Essential Question: What strategies might help us to better understand drama and, specifically, Shakespeare’s plays?
Who will read the following today:
The Prologue, Friar Lawrence, Friar Lawrence, Nurse, Mercutio, Benvolio, Romeo, Juliet, Peter. and Narrator.
I. Do Now: Read the following:
Key Words. In responding to last week’s comparison and contrast of the two film interpretations of Romeo and Juliet a number of words came up that are important to our further discussion. We might use the following ( medieval, contemporary, lute...) to convey the specifics of Luhrmann’s and Zeffirelli’s Romeo and Juliet.
Shakespeare set this tragedy in the 14th century; that was during medieval times. The costumes that the characters wear are typical of the medieval period. Men wearing tights and slippers was normal then. Women wear layers of dresses and form fitting bodices. Both men and women have detachable sleeves. The men wear something that is called a cod piece which produced some laughs when we watched the Zeffirelli film.
Music is also particular to the medieval period. The solo singer or crooner seemingly sings with little or no instrumental accompaniment. The musical instrument most prominent in the music of the film is the lute which is a guitar-like stringed instrument. It makes a more high pitched sound than the guitar. Also, during one of the dances of the masquerade ball in Zeffirelli’s interpretation, arm bands with attached bells are handed out; dancers share a rhythm by shaking the bells attached to their forearms while their arms are raised in the air.
The Setting is medieval Verona. Zeffirelli used a lot of Italian extras for this film. This is a medieval fortress city. There are cobblestone paved streets, high stone walls, and a market place. The marketplace, with its awnings and wooden stalls and tables is typical of the period. This is where the Capulets and Montagues start an all-out riot.
“Contemporary”---that means in our own time
Luhrmann’s Romeo and Juliet is set in contemporary times. Perhaps this is set in the real Verona Beach, Florida or someplace like it in 21st century America. Of course, the guns and custom automobiles give this the feeling of science fiction, contemporary clothing and music make this more familiar than the medieval world first presented by Shakespeare; in fact, Shakespeare lived during the late Renaissance so the setting of the play was historical to the original audiences.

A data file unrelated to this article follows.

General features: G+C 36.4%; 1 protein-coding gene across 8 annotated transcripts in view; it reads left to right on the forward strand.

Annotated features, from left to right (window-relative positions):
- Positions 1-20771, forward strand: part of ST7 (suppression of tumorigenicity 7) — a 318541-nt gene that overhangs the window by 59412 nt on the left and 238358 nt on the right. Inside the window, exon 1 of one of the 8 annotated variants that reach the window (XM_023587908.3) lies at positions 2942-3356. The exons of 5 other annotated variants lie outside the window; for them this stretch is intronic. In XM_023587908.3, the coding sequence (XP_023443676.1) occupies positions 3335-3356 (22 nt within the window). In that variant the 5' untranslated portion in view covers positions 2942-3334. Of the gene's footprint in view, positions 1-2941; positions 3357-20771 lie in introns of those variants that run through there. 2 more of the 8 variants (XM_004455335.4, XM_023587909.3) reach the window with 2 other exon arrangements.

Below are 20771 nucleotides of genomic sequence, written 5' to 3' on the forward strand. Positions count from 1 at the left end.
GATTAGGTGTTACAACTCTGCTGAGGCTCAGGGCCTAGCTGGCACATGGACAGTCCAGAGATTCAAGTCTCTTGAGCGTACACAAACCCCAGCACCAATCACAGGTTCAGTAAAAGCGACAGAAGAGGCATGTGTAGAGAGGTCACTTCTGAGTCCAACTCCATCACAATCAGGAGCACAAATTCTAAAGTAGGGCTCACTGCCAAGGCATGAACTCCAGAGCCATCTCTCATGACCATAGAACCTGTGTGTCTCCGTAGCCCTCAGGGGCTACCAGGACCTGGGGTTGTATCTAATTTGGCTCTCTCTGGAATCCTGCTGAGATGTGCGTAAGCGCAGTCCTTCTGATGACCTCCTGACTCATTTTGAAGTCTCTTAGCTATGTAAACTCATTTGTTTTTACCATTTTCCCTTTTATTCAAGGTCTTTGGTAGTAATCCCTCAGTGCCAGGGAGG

Everyone identified the Hawaiian shirts and gun holsters that the Montague thugs wear, and this emphasizes the violent tone in Luhrmann’s version, as these are gun toting thugs and gang members rather than the teenage “Punk Rampant [ Nurse calls Mercutio this in Act II ]” that appear in Zeffirelli’s version. This can be argued, as the original characters carried swords and fought with them. The setting is the beach, a carnival/amusement park that is in proximity to the Capulet mansion. The Capulet mansion does have many details that would not make it look out of place in Italy...
The music is that of contemporary times with prominent synthetic music sounds and booming bass. The scene when Romeo and Juliet first meet is accompanied by background music. The solo singer in this version is accompanied by a chorus of many on a stage overlooking the party goers. The chorus backs-up the diva solo singer who carries notes to their human limits. There is a somber rather than an uplifting tone to this performance, and this is similar to the same scene in Zeffirelli. A couple of students mentioned the fact that music is often accompanied by dance numbers in Luhrmann’s film; in fact, the opening scene of the movie is like ballet as “slow-mos [slow-motion shots] and leaps emphasize an attention to musical theater.
- Anticipation Guide. Complete the following true/false questions before we begin reading Act II today.
- After separating from his friends after the Capulet ball, Romeo goes to an orchard behind the Capulet house where he sees Juliet on a balcony. T or F
- That famous line “Wherefore art thou, Romeo? is spoken by Juliet. T or F
- As Romeo stares up at Juliet from the ground he hides from her sight. T or F
- Romeo has no way of getting up to speak to Juliet so he decides to try to get her attention another day. T or F
- Additional kisses between these two love-struck teens won’t happen until the day after the masquerade ball. T or F
- While Juliet stands on the balcony the night of the party she talks about Romeo, but the Nurse calls her inside. T or F
- Juliet is very skeptical of Romeo’s intentions; he assures her he intends to marry her and will send word to her the next day. T or F
- After Romeo leaves after speaking to Juliet on the balcony she utters the famous line: “Parting is such sweet sorrow...”. T or F
- Romeo puts it to Friar Lawrence that he wants him marrying to him, as he has found someone other than Rosaline. T or F
- Friar Lawrence is not pleased with Romeo’s request. T or F
- Tybalt has written to the Montague house asking for Romeo’s friendship. T or F
- Mercutio doesn’t trust Tybalt and says “ he is more than the Prince of Cats...”. T or F
- Mercutio trades words with Juliet’s Nurse when she comes to deliver a message from Juliet to Romeo. T or F
- Nurse calls Mercutio a “saucy merchant”, a “Punk Rampant”, and a “scurvy knave”. T or F
- Nurse warns Romeo that if he “lead her [Juliet] into a fool’s paradise...” he will have to contend with her [Nurse]. T or F
- Romeo shares his honorable intentions and shares that he has made arrangements with Friar Lawrence already about a marriage to Juliet. T or F
- Juliet and Romeo meet up again with Friar Lawrence in Act II, Scene VI. T or F
III. Exit Ticket